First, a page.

The Tiger in Your Waiting Room: Understanding Feline Aggression
Jill Sackman, DVM, DACVS, PhD
By nature cats prefer not to fight! Domestic cats are solitary hunters. Social behaviors have evolved in cats to avoid conflict; this strategy is very different from humans and dogs. Once cats are aroused, they have very poor skills for resolving conflict, unlike dogs.
Passive avoidance is a cat’s first response to an uncomfortable situation; just leave the room. Setting a household up for peaceful feline living includes enriching the environment with an abundance of toys, resting places, litter boxes, food and water bowls distributed throughout the house; there is no need for anyone to fight over anything.
When dealing with feline behavioral health, always ask, “Am I meeting the needs of this animal based upon his/her behavioral evolution and natural needs?” The answer is often “no.” Many home environments are sterile and non-stimulating for cats. Treatment of aggression in cats frequently includes environmental enrichment, providing opportunities for cats to exercise their predatory behavior with acceptable toys, etc.
To ensure healthy behavior and treatment for many forms of aggression in cats, it is important to first look at the home environment. Start by making the cat’s indoor space more like a natural space. Suggestions include visual stimulation with fish tanks, bird feeders out side windows, even robotic prey-like toys (www.Hexbugs.com). Add perches and cat trees; introduce novel toys (wand toys are particularly interesting); and satisfy the predatory need of cats. Hunting instincts can be satisfied by putting dry food in puzzle feeder balls or tubes instead of dishes.
Reading Feline Body Language
Unfortunately, humans don’t often do a great job reading feline body language in order to de-escalate a stressed or aggressive cat. Understanding feline body language can help with avoiding conflict, its escalation and aggression.
Cats use a combination of visual, olfactory and audible communication to communicate and to avoid confrontation. Threatening feline body postures include hissing, piloerection, arching of the back and side presentation. Ear position is also a helpful stress barometer. Cats that are restricted in movement (i.e. cages, transport boxes) may choose to fight when unable to flee. The ability to get away, hide under something or jump up high can influence the expression of the aggressive responses.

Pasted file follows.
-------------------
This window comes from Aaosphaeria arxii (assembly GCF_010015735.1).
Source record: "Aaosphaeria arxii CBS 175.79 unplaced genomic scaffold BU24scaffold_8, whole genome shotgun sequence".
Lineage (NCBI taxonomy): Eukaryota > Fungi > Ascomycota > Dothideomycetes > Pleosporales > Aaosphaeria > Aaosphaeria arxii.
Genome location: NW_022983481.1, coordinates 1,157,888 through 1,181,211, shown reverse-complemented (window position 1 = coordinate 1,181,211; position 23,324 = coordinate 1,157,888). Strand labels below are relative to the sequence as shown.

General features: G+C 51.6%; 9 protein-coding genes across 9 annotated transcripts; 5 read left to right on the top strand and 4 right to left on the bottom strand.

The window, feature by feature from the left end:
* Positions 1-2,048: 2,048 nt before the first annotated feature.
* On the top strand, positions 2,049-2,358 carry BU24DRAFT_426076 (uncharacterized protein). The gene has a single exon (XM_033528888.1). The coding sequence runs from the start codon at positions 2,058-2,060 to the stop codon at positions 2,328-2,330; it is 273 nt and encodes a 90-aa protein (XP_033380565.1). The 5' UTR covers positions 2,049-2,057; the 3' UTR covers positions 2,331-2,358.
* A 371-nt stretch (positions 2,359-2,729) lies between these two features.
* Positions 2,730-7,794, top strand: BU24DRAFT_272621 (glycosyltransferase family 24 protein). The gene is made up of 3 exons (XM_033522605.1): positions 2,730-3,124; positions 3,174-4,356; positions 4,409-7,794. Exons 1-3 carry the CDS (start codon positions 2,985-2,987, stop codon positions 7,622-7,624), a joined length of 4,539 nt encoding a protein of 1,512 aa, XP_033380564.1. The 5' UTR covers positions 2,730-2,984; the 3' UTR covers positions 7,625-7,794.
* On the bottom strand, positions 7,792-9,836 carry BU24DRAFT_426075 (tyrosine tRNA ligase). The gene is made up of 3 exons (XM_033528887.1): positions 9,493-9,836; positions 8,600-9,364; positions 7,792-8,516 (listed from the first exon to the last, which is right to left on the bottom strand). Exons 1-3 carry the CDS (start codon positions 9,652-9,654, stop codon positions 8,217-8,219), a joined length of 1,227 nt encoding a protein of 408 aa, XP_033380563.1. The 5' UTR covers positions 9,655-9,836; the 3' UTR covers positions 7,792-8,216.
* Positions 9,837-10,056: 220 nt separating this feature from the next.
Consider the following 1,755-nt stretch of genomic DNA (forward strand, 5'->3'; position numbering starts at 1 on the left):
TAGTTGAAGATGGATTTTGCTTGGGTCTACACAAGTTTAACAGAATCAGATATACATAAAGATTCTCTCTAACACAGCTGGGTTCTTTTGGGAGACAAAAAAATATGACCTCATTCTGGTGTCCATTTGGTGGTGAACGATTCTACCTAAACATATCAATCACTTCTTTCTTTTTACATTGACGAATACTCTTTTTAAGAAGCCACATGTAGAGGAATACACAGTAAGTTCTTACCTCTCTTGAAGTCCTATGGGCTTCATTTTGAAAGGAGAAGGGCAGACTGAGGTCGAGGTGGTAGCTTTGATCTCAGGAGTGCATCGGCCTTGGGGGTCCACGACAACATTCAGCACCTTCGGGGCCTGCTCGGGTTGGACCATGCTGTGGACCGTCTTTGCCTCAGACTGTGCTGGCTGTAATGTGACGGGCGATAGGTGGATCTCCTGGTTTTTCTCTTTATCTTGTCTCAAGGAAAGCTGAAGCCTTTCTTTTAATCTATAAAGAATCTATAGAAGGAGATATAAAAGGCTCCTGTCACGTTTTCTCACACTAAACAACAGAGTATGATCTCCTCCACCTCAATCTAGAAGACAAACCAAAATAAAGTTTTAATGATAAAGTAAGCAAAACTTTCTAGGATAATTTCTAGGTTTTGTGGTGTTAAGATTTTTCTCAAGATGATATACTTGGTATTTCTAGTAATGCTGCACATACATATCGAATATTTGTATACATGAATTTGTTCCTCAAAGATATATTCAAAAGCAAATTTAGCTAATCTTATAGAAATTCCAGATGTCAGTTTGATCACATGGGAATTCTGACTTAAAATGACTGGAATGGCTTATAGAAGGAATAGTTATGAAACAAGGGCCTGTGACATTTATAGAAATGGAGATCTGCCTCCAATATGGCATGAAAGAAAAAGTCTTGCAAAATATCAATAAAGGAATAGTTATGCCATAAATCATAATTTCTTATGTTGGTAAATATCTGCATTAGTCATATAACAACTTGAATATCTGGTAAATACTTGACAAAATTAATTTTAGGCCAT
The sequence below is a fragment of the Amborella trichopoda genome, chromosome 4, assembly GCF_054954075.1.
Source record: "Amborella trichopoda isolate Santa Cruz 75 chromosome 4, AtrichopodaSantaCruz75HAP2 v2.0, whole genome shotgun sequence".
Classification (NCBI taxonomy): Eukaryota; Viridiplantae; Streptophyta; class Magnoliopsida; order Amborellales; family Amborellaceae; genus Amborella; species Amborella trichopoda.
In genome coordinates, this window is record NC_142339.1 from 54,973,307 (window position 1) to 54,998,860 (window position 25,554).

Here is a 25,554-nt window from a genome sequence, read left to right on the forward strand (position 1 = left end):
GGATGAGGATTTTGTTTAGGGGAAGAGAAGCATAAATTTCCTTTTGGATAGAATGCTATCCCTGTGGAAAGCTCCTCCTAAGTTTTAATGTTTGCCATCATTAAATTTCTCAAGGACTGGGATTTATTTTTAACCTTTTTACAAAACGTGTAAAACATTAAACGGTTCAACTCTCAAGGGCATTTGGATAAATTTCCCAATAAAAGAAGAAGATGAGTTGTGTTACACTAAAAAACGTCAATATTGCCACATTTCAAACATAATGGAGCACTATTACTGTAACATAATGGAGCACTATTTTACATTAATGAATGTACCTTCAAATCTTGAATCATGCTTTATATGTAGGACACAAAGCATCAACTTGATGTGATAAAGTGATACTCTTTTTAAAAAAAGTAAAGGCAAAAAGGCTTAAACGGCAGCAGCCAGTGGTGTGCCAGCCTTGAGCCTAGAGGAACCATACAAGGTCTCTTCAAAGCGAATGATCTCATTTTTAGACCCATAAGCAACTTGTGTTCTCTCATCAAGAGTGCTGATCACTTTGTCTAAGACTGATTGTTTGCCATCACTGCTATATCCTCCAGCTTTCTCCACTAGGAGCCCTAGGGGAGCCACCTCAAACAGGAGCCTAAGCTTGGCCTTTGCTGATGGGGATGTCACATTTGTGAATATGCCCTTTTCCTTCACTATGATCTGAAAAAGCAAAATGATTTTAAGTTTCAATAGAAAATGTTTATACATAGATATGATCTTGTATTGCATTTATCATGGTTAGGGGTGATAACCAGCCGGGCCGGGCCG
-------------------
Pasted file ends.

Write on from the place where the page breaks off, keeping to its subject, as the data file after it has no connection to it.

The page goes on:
The most frequent basis for aggression from cats to people revolves around fear, anxiety, frustration and misdirected predatory behavior. Fearful cats learn that aggressive stances are effective at maintaining distance between them and people, and the behavior can evolve to a preemptive strategy. Repeated unpleasant interactions in a veterinary hospital contribute to the development of negative behavior in these cats.
Play-based aggression may arise from predatory play, which is an integral part of feline behavior and learning. Treatment is focused on finding outlets for play and directing the cat toward appropriate activities and toys. Playing with hands should be discouraged.
Redirected aggression occurs when a cat faces an agitating circumstance and is unable to vent aggression. Stimuli include loud noises, odor of another cat, unfamiliar people or environments and pain. Agitated cats should be placed in a darkened room with food, water and litter box and left there with the door closed. If the aggression was directed at another unsuspecting feline, very SLOW reintroduction must be done.
Punishment is contraindicated in all cases as this will lead to a worsening of the behavior. Medication may be warranted and may include pheromones, nutraceuticals and drugs such as fluoxetine. Always evaluate the cat for medical problems first, followed by evaluation of the home environment before turning to medication.